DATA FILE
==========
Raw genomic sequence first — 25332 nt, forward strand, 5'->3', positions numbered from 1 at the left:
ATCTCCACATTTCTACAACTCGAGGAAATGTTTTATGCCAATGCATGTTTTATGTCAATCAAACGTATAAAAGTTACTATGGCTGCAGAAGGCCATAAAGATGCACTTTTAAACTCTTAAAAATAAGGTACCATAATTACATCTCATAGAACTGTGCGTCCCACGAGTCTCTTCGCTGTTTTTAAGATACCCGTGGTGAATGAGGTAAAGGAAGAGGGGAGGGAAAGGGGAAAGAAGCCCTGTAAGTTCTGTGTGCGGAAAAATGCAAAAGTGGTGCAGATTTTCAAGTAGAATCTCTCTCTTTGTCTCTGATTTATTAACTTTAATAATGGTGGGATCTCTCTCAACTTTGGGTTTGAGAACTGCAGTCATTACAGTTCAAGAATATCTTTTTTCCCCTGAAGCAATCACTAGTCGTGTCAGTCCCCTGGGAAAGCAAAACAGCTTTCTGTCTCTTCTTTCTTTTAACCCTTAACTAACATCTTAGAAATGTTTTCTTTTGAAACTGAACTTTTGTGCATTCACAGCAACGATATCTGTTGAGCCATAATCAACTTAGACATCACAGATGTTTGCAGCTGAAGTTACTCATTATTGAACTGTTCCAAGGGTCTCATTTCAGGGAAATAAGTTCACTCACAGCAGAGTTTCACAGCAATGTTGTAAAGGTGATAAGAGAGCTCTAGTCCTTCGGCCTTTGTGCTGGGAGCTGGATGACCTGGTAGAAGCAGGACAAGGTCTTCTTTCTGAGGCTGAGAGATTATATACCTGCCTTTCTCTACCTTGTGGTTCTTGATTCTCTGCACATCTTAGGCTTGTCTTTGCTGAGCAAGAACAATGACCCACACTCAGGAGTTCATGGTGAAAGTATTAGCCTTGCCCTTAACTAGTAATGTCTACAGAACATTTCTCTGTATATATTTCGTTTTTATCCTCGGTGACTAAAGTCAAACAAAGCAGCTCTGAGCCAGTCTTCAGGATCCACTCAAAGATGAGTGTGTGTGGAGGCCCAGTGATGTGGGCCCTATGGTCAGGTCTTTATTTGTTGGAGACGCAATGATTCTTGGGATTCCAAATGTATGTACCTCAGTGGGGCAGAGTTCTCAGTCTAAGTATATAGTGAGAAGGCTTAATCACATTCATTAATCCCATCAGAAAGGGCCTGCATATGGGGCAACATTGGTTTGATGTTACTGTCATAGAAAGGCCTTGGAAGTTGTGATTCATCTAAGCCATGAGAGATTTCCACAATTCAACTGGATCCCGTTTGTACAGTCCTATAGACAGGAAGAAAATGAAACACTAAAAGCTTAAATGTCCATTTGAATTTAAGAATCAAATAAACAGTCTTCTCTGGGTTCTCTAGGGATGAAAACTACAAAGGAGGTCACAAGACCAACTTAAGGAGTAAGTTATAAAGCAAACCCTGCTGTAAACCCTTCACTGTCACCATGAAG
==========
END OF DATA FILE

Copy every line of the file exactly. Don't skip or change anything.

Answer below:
Raw genomic sequence first — 25332 nt, forward strand, 5'->3', positions numbered from 1 at the left:
ATCTCCACATTTCTACAACTCGAGGAAATGTTTTATGCCAATGCATGTTTTATGTCAATCAAACGTATAAAAGTTACTATGGCTGCAGAAGGCCATAAAGATGCACTTTTAAACTCTTAAAAATAAGGTACCATAATTACATCTCATAGAACTGTGCGTCCCACGAGTCTCTTCGCTGTTTTTAAGATACCCGTGGTGAATGAGGTAAAGGAAGAGGGGAGGGAAAGGGGAAAGAAGCCCTGTAAGTTCTGTGTGCGGAAAAATGCAAAAGTGGTGCAGATTTTCAAGTAGAATCTCTCTCTTTGTCTCTGATTTATTAACTTTAATAATGGTGGGATCTCTCTCAACTTTGGGTTTGAGAACTGCAGTCATTACAGTTCAAGAATATCTTTTTTCCCCTGAAGCAATCACTAGTCGTGTCAGTCCCCTGGGAAAGCAAAACAGCTTTCTGTCTCTTCTTTCTTTTAACCCTTAACTAACATCTTAGAAATGTTTTCTTTTGAAACTGAACTTTTGTGCATTCACAGCAACGATATCTGTTGAGCCATAATCAACTTAGACATCACAGATGTTTGCAGCTGAAGTTACTCATTATTGAACTGTTCCAAGGGTCTCATTTCAGGGAAATAAGTTCACTCACAGCAGAGTTTCACAGCAATGTTGTAAAGGTGATAAGAGAGCTCTAGTCCTTCGGCCTTTGTGCTGGGAGCTGGATGACCTGGTAGAAGCAGGACAAGGTCTTCTTTCTGAGGCTGAGAGATTATATACCTGCCTTTCTCTACCTTGTGGTTCTTGATTCTCTGCACATCTTAGGCTTGTCTTTGCTGAGCAAGAACAATGACCCACACTCAGGAGTTCATGGTGAAAGTATTAGCCTTGCCCTTAACTAGTAATGTCTACAGAACATTTCTCTGTATATATTTCGTTTTTATCCTCGGTGACTAAAGTCAAACAAAGCAGCTCTGAGCCAGTCTTCAGGATCCACTCAAAGATGAGTGTGTGTGGAGGCCCAGTGATGTGGGCCCTATGGTCAGGTCTTTATTTGTTGGAGACGCAATGATTCTTGGGATTCCAAATGTATGTACCTCAGTGGGGCAGAGTTCTCAGTCTAAGTATATAGTGAGAAGGCTTAATCACATTCATTAATCCCATCAGAAAGGGCCTGCATATGGGGCAACATTGGTTTGATGTTACTGTCATAGAAAGGCCTTGGAAGTTGTGATTCATCTAAGCCATGAGAGATTTCCACAATTCAACTGGATCCCGTTTGTACAGTCCTATAGACAGGAAGAAAATGAAACACTAAAAGCTTAAATGTCCATTTGAATTTAAGAATCAAATAAACAGTCTTCTCTGGGTTCTCTAGGGATGAAAACTACAAAGGAGGTCACAAGACCAACTTAAGGAGTAAGTTATAAAGCAAACCCTGCTGTAAACCCTTCACTGTCACCATGAAG